Saturday, August 04, 2007

Rachel is Home After Two Months in Central America

Last night my 24-year-old daughter, but still daddy’s little girl, just returned safely from a two-month trek through Central America. She spent a month on a farm in Costa Rica growing organic peppers and shade-tree coffee, and then she toured Honduras, Guatemala, and Nicaragua. She and her friend Sydney, with little money, heavy backpacks, and a couple good guidebooks went where their inspiration took them. They had a wonderful and a challenging experience. They climbed active volcanoes, snorkeled in the Caribbean, ate new foods, visited the Mayan ruins at Copan, and met a native shaman. In Granada, Nicaragua she set in a central city park and enjoyed the stunning Spanish architecture, brightly- painted pastel-colored buildings, horse drawn carriages, and just watched the world drift by. And, she had to navigate bus schedules in a foreign language and do the day-to-day things one must do when doing independent travel and along the way met new people and had unplanned experiences, gained new insights, and made memories that will last a lifetime.

I was concerned about her safety when she told me she was thinking about making this trip. The region still has political unrest and anywhere where two young girls travel alone they are Vulnerable. But, I did not try to talk her out of it. We explored the State Departments web sites together and talked about where she might not want to go, and we talked about taking reasonable precautions. I told her that if she got sick, I would fly her home or if kidnapped, I would try to raise the ransom.

Once a person starts raising a family and working, it is difficult to take two months off and experience a foreign country. I would advise young people just getting out of college, or otherwise with few commitments: Do it now!

It you missed your opportunity to do it while in your youth, however, and only get two or three weeks of vacations a year, you can still have an adventure. With the advent of the Internet it is easier than ever to find cheap airline deals and plan your vacation. For many years, my future wife and I took a great vacation every year. We did it cheaply, staying at Ma and Pa pensions and used public "coach-fare" transportation. For the price of two weeks in Florida, you can see the capitals of Europe or exotic third world countries. Foreign travel does not have to be expensive. It is no longer for the privileged few.

Skip the expensive planned group tour, and just go off on your on and see the world. While the planned tour is better than sitting home watching the travel channel, it is not the same experience as traveling on your on. The planned tour may rush you from museum to Cathedral and show you lots of sites, but you are not going to get that experience of being invited by a local couple to share their picnic in the shadow of an ancient ruin, or spend an evening in a Turkish tea garden with someone who wants to get to know an American couple and wants to show you local hospitality. On the planned tour, you cannot decide, “I like this place; let’s stay another day.”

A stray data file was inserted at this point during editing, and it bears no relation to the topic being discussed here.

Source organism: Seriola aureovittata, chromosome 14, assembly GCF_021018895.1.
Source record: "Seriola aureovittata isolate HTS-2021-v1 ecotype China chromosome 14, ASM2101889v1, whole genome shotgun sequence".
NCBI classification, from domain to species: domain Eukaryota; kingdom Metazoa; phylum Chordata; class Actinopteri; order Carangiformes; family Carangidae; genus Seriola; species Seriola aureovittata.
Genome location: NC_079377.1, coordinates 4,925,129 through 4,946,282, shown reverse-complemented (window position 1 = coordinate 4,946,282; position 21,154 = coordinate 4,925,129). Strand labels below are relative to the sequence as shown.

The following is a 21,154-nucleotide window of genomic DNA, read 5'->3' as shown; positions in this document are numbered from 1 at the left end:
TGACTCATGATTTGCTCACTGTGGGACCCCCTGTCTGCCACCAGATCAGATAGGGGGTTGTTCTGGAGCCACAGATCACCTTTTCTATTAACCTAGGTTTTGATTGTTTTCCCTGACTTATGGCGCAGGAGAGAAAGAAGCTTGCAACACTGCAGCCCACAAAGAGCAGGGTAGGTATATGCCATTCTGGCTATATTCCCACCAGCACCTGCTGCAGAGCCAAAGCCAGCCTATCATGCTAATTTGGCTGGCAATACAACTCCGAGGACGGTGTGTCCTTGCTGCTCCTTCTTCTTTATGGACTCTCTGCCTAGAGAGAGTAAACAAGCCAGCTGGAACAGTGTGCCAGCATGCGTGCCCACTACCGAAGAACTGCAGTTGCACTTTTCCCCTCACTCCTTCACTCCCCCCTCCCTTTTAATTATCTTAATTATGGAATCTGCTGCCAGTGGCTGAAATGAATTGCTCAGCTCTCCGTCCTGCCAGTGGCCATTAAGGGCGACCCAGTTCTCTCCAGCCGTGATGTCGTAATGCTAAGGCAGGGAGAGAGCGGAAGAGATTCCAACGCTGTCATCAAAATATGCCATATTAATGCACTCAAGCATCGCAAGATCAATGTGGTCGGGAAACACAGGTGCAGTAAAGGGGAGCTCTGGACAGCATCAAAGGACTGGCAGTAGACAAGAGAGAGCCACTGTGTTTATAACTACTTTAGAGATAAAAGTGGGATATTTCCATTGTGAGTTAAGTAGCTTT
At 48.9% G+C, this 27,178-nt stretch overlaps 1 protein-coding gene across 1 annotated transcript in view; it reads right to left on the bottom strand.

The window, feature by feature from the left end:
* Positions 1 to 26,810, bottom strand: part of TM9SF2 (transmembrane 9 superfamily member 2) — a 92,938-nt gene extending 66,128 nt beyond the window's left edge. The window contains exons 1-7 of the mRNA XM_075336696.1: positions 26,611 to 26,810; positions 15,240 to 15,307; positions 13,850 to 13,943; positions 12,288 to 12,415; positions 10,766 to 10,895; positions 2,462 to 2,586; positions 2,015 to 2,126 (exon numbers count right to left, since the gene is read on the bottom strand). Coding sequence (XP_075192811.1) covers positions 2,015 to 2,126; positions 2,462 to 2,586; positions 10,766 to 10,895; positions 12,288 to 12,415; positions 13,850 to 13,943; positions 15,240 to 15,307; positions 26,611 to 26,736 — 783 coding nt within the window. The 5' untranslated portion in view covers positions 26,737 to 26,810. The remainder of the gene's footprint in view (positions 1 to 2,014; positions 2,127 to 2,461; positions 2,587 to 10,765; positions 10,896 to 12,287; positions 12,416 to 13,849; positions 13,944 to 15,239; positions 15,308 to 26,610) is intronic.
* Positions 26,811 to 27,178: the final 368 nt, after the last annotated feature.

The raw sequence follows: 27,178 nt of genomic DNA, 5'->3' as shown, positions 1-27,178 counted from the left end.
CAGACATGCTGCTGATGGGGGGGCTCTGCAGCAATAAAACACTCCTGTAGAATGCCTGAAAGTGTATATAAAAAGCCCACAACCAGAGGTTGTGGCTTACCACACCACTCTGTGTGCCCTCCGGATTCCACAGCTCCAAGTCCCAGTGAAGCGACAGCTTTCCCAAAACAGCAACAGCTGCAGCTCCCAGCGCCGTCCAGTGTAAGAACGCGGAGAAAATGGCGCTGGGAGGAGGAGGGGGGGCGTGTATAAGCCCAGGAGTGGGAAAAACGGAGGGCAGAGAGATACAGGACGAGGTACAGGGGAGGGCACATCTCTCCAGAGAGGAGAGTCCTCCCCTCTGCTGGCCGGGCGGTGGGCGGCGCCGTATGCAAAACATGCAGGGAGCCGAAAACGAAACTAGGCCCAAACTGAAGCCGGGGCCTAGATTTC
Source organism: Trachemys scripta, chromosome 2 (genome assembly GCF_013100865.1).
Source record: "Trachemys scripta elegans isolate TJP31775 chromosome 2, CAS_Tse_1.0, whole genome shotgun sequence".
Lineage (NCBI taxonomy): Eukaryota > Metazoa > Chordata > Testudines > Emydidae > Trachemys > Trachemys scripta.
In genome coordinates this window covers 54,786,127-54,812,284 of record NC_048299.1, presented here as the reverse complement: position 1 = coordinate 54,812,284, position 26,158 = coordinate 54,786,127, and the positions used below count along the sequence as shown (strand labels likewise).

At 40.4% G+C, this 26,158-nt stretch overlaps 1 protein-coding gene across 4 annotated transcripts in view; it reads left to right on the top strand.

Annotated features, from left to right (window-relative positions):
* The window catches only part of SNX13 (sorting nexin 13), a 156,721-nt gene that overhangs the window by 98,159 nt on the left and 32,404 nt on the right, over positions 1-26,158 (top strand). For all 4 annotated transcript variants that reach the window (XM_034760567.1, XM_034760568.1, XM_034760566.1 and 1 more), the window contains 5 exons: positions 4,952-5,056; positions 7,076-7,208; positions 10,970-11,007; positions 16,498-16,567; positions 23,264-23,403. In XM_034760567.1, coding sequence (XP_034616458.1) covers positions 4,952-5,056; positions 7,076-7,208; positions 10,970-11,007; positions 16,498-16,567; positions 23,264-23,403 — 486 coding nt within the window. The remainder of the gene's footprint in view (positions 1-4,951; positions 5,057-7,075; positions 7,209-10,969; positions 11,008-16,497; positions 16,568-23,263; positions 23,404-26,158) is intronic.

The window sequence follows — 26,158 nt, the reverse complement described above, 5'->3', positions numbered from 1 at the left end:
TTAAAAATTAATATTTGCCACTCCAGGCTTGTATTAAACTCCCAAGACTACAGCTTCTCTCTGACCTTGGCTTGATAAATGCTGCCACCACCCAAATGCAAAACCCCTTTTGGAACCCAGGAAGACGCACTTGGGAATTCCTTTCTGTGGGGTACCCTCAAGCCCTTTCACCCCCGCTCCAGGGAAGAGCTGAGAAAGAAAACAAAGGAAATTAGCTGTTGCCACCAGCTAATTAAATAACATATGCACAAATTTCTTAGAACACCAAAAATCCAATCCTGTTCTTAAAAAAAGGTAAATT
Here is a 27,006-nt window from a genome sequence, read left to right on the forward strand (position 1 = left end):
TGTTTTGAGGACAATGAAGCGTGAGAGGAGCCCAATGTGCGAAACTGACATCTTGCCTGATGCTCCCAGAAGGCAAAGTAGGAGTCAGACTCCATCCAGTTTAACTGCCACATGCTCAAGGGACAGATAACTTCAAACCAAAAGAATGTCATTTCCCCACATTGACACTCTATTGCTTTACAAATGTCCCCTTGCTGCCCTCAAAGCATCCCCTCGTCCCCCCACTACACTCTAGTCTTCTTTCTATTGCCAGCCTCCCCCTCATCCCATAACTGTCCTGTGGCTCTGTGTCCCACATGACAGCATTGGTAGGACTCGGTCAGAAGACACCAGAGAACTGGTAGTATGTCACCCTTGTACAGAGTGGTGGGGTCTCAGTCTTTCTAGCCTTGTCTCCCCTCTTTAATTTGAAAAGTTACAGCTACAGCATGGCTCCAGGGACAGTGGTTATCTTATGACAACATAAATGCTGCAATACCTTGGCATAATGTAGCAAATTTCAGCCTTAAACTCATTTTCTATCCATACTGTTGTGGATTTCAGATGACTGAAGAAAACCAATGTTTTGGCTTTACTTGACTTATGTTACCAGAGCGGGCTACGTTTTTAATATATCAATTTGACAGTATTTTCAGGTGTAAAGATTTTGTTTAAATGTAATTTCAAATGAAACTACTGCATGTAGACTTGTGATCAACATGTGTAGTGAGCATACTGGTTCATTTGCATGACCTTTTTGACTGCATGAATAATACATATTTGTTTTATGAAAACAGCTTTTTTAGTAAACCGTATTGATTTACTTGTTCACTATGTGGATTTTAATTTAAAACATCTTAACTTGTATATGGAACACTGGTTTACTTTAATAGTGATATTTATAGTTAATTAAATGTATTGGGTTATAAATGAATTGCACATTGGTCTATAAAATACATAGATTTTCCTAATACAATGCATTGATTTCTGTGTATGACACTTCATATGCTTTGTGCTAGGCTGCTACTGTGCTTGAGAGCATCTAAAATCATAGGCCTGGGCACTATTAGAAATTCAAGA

If you have ever wished you could see the world, don’t put it off. Just do it. And parents, go ahead and worry about your children, but encourage them to go for that big adventure while they can. I am proud of my daughter for having the courage to get out and see the world and now that she is home, I can stop worrying.

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  1. Well said, Rodney. donmoo

  2. Enjoyed reading about Rachel's adventure, and I echo your advice to young people to "do it now." My son traveled alone with a backback around Europe and Eastern Europe with very little money, not eating in restaurants, buying his food in little markets, and sharing wonderful conversations and an occasional meal with good-hearted locals. He got off a train late one night in Rome with a terrible sinus infection and just started walking. Two blocks from the train station, and across the street from a very large cathedral, he found an open pharmacy where the pharmacist gave him the antibiotics he needed to continue his remarkable journey. And yes, as a parent, you do worry (and read State Department updates every day), but life is meant to be lived, as my son often reminds me, and his experiences were invaluable.

  3. thanks dad. nicely said. honored i made your blog. but let me get this straight, you say you have stopped worrying about me? ha. little do you know, i'm planning my next trip!! much, much love. rach

  4. I wonder how you got so good. This is really a fascinating blog, lots of stuff that I can Get into. One thing I just want to say is that your Blog is so perfect!